Originally Posted by Erik Estrada View Post
Decertification is the nuclear option. Expect it to be followed quickly with a major anti-trust lawsuit (on the merits) and taking the cap off the table.
The cap is only applicable under a enforced CBA. Technically, the cap is being treated as status quo but there's nothing to prevent the union from fighting the cap in whatever CBA they sign next.

From what I can gather, anti-trust suits would only be filed if the union disbanded and the league still locked them out. If the league lifted the lockout after the union disbanded, I believe that would make all players UFAs and new contracts would have to be negotiated. If the owners take the chance of lifting the lockout to prevent anti-trust suits, I would think that the large portion of the union will be at a severe disadvantage. There would be no cap ceiling or cap floor, guaranteed contracts would have to be negotiated individually and there would also mean that with so many players up for grabs, I would think more than two handful of players will never play NHL hockey again, coupled with a good chunk of players who will likely look at a decrease in their current pay, while star players will undoubtedly get more on the market. Keep in mind, there won't be any minimum salary...all the rules would be thrown out and it would literally be a free market and I don't believe revenue sharing would be forced upon any of the big league teams either. If the league called their bluff (which I don't think they would) the union might be in trouble. But this is just based on things I've come across, I don't know how accurate my understanding of the situation is. Anyone with a background in law is free to correct me.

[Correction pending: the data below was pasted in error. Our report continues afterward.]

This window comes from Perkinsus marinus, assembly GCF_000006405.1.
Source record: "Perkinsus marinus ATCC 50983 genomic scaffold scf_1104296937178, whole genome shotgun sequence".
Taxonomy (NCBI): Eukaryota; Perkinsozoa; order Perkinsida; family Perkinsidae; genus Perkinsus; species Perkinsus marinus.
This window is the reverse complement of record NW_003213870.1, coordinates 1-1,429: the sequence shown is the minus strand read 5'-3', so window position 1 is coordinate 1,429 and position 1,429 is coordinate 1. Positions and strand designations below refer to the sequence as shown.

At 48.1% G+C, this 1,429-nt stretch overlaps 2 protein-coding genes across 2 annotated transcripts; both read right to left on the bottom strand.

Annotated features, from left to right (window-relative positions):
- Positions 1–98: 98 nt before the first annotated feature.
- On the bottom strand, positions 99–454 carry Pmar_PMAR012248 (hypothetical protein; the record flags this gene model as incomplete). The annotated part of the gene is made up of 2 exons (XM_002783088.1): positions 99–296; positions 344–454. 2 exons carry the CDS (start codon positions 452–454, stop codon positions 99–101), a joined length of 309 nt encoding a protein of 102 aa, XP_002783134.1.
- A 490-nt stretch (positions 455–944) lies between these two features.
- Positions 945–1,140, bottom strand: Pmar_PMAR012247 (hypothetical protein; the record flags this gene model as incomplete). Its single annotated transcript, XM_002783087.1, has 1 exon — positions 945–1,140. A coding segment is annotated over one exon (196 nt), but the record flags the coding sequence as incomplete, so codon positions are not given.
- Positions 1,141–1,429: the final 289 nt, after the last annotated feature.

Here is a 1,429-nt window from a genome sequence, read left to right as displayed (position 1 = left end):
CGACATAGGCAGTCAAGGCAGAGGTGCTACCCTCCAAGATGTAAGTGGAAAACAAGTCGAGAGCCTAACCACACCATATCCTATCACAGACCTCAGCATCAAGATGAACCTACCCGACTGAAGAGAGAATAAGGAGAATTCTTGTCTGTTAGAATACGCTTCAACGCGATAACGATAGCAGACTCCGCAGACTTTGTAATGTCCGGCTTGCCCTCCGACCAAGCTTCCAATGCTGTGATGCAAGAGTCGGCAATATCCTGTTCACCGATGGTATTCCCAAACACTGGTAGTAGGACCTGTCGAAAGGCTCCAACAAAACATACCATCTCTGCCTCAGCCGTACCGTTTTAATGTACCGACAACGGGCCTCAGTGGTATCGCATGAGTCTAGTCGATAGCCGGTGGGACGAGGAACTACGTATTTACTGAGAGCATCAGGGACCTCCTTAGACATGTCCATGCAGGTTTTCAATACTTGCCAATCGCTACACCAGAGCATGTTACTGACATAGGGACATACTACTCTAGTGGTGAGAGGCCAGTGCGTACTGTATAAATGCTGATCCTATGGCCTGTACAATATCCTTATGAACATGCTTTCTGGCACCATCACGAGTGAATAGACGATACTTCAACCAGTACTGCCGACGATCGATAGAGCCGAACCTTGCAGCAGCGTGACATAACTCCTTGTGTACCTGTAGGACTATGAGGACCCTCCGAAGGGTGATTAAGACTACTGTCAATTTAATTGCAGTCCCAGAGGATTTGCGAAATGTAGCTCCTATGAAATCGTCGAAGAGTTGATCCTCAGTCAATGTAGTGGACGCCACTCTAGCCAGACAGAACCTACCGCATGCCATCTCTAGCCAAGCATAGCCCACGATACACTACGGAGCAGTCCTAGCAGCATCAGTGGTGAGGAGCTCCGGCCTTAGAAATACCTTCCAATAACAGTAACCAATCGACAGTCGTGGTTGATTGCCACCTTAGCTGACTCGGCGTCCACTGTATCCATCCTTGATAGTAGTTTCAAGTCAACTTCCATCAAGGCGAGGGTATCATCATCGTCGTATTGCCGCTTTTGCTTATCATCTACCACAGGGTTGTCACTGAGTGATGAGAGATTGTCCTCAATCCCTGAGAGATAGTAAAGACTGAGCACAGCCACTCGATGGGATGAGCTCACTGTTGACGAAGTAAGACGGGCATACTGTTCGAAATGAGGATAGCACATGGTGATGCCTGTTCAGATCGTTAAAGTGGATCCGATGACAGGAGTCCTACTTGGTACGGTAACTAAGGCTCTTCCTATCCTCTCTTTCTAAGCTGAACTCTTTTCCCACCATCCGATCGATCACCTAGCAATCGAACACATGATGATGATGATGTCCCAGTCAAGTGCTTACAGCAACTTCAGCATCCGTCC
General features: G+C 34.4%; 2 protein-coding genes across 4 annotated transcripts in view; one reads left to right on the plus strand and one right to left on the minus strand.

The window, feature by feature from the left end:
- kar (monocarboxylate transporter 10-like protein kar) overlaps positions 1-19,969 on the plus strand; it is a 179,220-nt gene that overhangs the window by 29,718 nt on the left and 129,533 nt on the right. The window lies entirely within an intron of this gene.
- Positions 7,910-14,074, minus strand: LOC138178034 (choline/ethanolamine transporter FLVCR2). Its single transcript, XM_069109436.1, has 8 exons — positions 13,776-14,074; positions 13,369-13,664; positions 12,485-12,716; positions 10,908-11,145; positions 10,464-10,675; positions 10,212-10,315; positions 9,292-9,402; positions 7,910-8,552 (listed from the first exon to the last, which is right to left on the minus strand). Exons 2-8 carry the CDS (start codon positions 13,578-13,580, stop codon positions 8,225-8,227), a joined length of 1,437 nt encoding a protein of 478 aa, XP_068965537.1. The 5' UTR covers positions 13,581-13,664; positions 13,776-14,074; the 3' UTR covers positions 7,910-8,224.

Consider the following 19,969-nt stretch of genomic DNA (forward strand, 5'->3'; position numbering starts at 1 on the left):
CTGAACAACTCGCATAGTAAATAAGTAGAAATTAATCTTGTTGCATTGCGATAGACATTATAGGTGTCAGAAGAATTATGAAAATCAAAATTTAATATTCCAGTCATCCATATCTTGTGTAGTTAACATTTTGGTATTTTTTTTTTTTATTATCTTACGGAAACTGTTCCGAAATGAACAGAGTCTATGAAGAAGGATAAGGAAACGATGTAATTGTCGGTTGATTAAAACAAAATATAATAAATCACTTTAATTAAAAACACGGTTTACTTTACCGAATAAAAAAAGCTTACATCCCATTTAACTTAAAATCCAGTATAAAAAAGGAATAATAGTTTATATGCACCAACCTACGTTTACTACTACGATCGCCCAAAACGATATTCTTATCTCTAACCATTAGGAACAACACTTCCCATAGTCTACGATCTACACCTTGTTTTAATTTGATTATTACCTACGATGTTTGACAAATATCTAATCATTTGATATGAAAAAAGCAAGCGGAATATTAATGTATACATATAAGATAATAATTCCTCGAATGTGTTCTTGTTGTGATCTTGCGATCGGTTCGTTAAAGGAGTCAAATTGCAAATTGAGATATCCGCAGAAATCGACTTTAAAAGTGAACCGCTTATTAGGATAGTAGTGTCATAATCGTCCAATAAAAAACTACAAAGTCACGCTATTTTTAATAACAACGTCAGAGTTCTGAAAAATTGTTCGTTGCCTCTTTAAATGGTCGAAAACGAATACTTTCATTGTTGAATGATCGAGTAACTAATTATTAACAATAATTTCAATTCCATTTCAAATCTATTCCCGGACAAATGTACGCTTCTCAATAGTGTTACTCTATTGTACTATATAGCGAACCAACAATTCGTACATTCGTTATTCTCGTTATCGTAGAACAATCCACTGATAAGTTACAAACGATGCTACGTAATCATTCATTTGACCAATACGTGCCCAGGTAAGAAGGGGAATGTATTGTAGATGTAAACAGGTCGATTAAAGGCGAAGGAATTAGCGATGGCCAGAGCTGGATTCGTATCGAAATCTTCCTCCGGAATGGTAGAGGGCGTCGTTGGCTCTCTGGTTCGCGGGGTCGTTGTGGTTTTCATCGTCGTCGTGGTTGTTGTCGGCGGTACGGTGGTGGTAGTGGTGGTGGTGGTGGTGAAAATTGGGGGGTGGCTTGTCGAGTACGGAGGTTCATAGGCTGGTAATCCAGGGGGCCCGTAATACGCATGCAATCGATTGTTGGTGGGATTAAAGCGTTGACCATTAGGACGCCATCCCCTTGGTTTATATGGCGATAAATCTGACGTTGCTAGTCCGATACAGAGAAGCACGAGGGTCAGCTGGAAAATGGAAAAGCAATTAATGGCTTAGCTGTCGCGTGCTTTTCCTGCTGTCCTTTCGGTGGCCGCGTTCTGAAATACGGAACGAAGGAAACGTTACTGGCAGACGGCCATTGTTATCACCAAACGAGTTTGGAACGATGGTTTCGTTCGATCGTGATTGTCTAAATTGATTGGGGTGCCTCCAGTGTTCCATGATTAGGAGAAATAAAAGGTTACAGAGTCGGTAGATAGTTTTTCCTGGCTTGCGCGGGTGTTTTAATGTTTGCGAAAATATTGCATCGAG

If my understand is correct and players were indeed left to fend for themselves, I'd imagine Scott Gomez may be very screwed.